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‘Maestro’ multi-hyphenate Bradley Cooper may match Emma Thompson’s Oscars record

Emma Thompson holds a distinct Oscars record. She is the only person in the history of the Academy Awards to win for both acting and writing. She took home the Best Actress trophy in 1993 for “Howard’s End.” Three years later, she collected an Oscar bookend with her Best Adapted Screenplay win for bringing Jane Austen‘s 1811 novel “Sense and Sensibility” to the screen.

Prior to Thompson’s double wins, several others contended for both acting and writing. Orson Welles won Best Original Screenplay in 1942 with Herman J. Mankiewicz for “Citizen Kane.” He also picked up a Best Actor nomination for the same film. Warren Beatty has a rich history in both acting and writing awards. He was nominated for Best Actor in 1968 for “Bonnie & Clyde,” in 1979 for “Heaven Can Wait, in 1982 for “Reds,” and in 1992″ for “Bugsy.” He picked up Original Screenplay bids in 1976 for “Shampoo” (shared with Robert Towne), in 1982 for “Reds” (shared with Trevor Griffiths), and in 1999 for “Bulworth” (shared with Jeremy Pikser). Beatty also reaped an Adapted Screenplay nomination in 1979 with Elaine May for “Heaven Can Wait.”Sylvester Stallone, meanwhile, was nominated for writing (Original Screenplay) and acting (Actor) for “Rocky” in 1977.

Since Thompson pulled off this double play, several others have tried to replicate her achievement. Matt Damon won Best Original Screenplay in 1998 with Ben Affleck for “Good Will Hunting.” He has also scored two Best Actor bids (one for “Good Will Hunting,” the other for “The Martian” in 2016) and a Best Supporting Actor nomination (for “Invictus” in 2010). Billy Bob Thornton has the opposite record. He won for writing (Best Adapted Screenplay in 1997 for “Sling Blade”) but lost his acting bids (Best Actor in 1997 for “Sling Blade” and Best Supporting Actor in 1999 for “A Simple Plan”). George Clooney won Best Supporting Actor in 2006 for “Syriana” to go with three other acting bids while he was also nominated for Original Screenplay in 2006 for “Good Night and Good Luck” and Adapted Screenplay in 2012 for “The Ides of March.” Ethan Hawke has two Supporting Actor bids to his name (“Training Day” in 2002 and “Boyhood” in 2015) and two Adapted Screenplay nominations, too (“Before Sunset” in 2005 with Richard Linklater, Julie Delpy, and Kim Krizan and “Before Sunrise” in 2014 with Linklater and Delpy).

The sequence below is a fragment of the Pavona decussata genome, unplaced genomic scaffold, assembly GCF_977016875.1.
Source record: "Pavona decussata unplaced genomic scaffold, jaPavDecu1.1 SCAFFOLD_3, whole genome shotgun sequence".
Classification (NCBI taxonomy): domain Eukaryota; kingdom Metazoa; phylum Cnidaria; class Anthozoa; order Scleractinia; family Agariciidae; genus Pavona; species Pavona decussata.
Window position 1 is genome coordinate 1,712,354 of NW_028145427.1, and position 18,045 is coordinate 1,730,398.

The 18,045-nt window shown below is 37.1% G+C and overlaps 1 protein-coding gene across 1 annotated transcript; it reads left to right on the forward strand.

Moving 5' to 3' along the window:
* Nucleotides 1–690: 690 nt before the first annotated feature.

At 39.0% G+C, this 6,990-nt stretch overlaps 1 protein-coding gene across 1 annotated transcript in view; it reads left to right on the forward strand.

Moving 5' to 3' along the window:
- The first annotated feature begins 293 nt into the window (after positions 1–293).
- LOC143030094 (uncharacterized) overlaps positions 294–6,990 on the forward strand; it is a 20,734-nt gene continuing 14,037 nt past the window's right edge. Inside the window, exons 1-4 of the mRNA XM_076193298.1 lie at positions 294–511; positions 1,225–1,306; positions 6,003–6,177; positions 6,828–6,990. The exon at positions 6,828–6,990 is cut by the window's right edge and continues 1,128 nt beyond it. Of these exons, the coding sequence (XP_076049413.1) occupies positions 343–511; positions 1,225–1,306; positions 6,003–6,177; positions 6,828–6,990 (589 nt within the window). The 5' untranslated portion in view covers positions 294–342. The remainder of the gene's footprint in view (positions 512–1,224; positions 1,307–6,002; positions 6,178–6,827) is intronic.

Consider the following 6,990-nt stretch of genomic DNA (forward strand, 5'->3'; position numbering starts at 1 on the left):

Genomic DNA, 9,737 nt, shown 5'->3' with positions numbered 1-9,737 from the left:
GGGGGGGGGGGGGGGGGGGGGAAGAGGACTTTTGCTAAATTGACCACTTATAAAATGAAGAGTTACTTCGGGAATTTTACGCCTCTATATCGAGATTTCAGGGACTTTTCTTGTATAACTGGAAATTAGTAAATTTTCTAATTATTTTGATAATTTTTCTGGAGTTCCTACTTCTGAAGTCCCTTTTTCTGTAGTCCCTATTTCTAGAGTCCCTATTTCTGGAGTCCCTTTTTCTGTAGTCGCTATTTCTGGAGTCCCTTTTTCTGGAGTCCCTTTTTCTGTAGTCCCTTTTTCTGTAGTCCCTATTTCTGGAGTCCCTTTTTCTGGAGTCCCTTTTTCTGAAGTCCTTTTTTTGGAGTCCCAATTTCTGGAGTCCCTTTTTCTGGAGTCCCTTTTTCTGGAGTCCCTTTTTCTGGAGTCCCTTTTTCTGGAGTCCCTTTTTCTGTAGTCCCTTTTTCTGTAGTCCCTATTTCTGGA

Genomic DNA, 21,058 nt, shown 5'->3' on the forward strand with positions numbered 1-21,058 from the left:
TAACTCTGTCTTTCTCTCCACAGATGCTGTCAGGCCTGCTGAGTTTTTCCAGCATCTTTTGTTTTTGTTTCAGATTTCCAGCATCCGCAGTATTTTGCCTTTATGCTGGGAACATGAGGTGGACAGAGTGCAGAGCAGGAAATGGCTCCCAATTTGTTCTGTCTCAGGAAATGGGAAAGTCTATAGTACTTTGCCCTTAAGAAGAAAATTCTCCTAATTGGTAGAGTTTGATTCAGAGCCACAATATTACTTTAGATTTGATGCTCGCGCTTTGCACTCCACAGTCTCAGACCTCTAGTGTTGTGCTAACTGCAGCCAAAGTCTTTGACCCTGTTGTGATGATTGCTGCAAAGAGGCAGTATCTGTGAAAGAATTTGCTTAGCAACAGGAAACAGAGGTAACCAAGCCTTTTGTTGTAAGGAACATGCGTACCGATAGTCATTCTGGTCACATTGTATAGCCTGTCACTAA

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Bradley Cooper is a quadruple Oscar threat for writing, producing, directing and starring in “Maestro,” Netflix‘s new Leonard Bernstein biopic. He already has an extensive Oscars history. He’s been nominated for Best Actor three times — in 2013 for “Silver Linings Playbook,” in 2015 for “American Sniper,” and in 2019 for “A Star is Born.” He also has four Best Picture bids to his name — for “American Sniper” in 2015, “A Star is Born” in 2019, “Joker” in 2020, and “Nightmare Alley” in 2022. His other nominations came for Best Supporting Actor (in 2014 for “American Hustle”) and Best Adapted Screenplay (in 2019 for “A Star is Born,” shared with Eric Roth and Will Fetters). He has lost all nine races, so there is a feeling that he is overdue a win. However, he would need to win both Best Original Screenplay and Best Actor to match Thompson. That would be history in and of itself — no one has won awards for both writing and acting in the same year.

Cooper is currently third in our Oscars odds chart for Best Actor and he ticks off many boxes of typical Best Actor wins — he’s an A-list actor, he’s in a drama, he’s portraying a real person, and his movie, “Maestro,” is likely to be nominated for Best Picture. Nine of the last 10 winners for Best Actor (the exception being Brendan Fraser for “The Whale”) have won for films nominated for Best Picture. Cooper could build up some real steam here, so DiCaprio and Murphy, our two frontrunners, should watch out. Cooper is a genuine contender to win Best Actor, no doubt.

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Best Original Screenplay, meanwhile, is a little trickier. He co-wrote the script with Josh Singer, who won Best Original Screenplay with Tom McCarthy in 2017 for “Spotlight.” Currently, “Maestro” is in fifth spot nominees in this category, just behind “The Holdovers,” “Past Lives,” “Barbie,” and “Anatomy of a Fall.” Eight out of the last 10 winners have been fictional stories. Only “Spotlight” and “Green Book” (in 2019), both of which went on to win Best Picture, told real-life stories.

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